From higher education's perspective, using phone-number counts to set USF contributions is a terrible proposal. It would be comparably terrible for any other organization with many telephone numbers. In fact, using phone numbers even penalizes small organizations, whose USF contributions would double. It's just a bad idea. To illustrate an equally problematic option with the opposite effect, consider basing USF fees simply on how many physical network links a household or organization has. My typical household has four: telephone landline, cable broadband, and two Internet-enabled cellphones. A USF contribution rate of $1.23 per month per network link would hold my household harmless.
Unlike the phone-numbers proposal, charging the same per link regardless of its capacity would benefit higher education and other large single-campus organizations. The average research university would pay $48/year based on its 3.3 physical links, and the other two higher-education categories would pay even less. Even a small entity such as EDUCAUSE's Colorado office would pay slightly less.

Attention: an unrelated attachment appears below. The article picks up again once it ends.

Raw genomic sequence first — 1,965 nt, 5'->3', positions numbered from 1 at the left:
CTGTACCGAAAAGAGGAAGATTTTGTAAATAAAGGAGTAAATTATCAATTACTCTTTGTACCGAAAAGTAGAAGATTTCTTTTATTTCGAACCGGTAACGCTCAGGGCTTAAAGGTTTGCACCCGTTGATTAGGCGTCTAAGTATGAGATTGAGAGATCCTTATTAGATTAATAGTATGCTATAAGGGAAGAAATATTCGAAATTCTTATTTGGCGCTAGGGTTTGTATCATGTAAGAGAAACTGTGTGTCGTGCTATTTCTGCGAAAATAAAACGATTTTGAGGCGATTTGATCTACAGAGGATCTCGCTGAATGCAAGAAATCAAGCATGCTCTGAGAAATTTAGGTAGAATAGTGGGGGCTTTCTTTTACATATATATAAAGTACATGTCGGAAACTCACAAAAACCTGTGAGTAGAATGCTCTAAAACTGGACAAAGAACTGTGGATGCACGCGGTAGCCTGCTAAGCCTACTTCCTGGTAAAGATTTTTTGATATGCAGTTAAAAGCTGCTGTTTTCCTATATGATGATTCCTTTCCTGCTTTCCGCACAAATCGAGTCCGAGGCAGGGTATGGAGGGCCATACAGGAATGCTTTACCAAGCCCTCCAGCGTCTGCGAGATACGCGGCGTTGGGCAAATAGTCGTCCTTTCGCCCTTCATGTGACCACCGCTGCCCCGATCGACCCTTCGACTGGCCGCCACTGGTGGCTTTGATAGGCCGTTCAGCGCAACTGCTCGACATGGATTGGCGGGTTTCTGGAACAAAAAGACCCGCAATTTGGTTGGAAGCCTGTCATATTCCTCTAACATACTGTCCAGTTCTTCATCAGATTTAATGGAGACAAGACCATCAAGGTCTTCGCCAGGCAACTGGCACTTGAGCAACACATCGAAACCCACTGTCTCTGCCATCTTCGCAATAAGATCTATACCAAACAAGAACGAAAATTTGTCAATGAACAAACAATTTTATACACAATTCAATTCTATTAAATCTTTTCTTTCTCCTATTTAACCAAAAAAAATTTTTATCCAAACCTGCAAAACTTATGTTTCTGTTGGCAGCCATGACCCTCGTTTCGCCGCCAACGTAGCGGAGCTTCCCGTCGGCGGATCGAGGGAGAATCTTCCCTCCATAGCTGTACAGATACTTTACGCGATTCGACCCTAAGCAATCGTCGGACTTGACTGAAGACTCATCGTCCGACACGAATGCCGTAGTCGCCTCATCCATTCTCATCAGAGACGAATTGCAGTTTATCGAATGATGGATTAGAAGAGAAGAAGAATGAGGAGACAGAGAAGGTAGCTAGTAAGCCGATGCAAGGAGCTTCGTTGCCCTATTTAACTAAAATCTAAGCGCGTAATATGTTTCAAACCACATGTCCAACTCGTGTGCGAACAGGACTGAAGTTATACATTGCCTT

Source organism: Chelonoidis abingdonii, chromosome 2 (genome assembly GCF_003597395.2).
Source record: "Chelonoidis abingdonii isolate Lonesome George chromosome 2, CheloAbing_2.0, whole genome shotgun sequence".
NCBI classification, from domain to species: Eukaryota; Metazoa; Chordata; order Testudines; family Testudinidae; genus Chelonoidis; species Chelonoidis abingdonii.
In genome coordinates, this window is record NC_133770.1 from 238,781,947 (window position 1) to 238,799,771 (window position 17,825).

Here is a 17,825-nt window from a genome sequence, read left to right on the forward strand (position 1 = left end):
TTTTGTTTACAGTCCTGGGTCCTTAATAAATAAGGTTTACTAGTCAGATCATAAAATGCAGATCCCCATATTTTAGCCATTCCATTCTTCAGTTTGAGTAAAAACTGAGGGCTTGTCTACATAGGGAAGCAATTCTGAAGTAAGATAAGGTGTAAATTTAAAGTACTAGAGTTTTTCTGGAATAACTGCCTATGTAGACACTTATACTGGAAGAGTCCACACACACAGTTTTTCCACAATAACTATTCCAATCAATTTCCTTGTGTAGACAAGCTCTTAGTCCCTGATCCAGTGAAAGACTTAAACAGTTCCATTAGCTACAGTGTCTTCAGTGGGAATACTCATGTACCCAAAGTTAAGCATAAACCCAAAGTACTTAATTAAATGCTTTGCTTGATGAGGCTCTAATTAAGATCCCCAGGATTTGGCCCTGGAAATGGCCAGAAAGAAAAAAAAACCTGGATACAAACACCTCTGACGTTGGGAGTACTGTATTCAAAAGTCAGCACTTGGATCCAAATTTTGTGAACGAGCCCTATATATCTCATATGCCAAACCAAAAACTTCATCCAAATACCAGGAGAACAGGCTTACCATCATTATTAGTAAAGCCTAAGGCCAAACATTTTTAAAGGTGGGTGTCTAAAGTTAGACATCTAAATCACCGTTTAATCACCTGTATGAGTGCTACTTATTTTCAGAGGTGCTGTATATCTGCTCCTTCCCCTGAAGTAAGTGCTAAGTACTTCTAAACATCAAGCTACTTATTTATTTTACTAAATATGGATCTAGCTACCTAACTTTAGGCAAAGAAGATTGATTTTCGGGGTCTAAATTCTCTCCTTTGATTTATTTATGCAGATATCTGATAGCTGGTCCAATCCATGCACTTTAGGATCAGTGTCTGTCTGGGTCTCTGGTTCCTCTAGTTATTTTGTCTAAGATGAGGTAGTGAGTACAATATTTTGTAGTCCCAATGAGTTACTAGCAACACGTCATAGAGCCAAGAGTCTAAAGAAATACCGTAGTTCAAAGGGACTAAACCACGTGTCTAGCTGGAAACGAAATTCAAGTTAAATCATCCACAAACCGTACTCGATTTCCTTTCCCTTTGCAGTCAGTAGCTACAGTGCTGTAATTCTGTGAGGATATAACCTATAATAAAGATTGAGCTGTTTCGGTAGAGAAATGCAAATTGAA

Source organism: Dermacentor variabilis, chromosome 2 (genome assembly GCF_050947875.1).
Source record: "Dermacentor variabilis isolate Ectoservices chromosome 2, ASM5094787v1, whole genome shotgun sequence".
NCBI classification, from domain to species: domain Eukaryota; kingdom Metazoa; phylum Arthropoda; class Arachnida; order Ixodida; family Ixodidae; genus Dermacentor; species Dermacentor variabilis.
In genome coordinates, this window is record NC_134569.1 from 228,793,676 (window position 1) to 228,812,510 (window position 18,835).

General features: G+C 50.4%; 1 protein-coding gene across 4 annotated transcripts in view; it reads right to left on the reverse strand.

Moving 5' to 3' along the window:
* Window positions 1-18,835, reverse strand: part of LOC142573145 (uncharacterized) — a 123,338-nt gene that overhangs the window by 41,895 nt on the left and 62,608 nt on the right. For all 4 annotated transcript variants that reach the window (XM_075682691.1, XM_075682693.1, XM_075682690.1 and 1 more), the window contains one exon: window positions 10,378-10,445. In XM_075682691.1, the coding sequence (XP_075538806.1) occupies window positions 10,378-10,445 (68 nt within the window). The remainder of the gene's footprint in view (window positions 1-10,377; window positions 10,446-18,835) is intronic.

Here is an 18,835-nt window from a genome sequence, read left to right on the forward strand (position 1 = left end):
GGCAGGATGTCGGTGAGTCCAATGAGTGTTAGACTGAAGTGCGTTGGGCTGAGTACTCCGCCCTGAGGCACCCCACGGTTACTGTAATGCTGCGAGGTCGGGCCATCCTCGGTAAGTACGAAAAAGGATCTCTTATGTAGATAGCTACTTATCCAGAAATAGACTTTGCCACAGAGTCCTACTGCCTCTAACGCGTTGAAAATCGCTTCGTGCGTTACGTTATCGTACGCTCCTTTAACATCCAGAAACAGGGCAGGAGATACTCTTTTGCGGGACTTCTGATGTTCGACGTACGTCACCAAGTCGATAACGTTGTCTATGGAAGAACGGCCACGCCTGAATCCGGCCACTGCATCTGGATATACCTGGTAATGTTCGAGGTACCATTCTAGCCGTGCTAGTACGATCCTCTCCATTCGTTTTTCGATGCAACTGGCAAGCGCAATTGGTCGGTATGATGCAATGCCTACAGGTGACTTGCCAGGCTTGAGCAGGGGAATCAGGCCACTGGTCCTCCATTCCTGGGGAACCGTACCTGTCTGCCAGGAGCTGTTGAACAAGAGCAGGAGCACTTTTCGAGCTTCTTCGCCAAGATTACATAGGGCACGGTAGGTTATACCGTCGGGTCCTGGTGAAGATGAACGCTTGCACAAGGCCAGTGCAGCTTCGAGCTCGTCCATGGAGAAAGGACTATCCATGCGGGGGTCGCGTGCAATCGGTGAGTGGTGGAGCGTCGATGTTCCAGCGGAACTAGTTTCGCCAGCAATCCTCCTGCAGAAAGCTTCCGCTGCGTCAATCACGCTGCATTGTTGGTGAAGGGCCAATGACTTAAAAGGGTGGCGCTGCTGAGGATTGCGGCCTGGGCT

Under this obviously and infeasibly simplistic plan, overall USF collections from households would have to increase dramatically to compensate for reduced contributions from large organizations, one of many reasons simply counting links is as bad an idea as counting phone numbers. A hybrid approach based on links, but scaling the per-link cost to capacity (that is, for example, charging more for 100Mbps links than 1Mbps links), could mitigate this problem, but if carried to an extreme it could become a charge on link capacity, which would shift costs in the other direction, from households to large organizations, and so become a bad idea itself. The Devil (or God) is in the details.
Looking to the Future
No formula can both treat all institutions and households exactly as the current formula treats them. Indeed, it may make sense for the revised formula to increase contributions from some users. Whatever the redistribution, it must be transparent, serve the public good, and result from open discussion and comment among those affected by it. Moreover, although simplicity is an obvious desideratum, it will prove elusive.
Assessing the overall redistributive effect of proposed USF changes requires data on all major categories of payors, not just on a few categories within higher education, households, and small organizations. With such data, estimates such as those from our higher-education survey could help deliberations give USF a firm financial foundation for the future.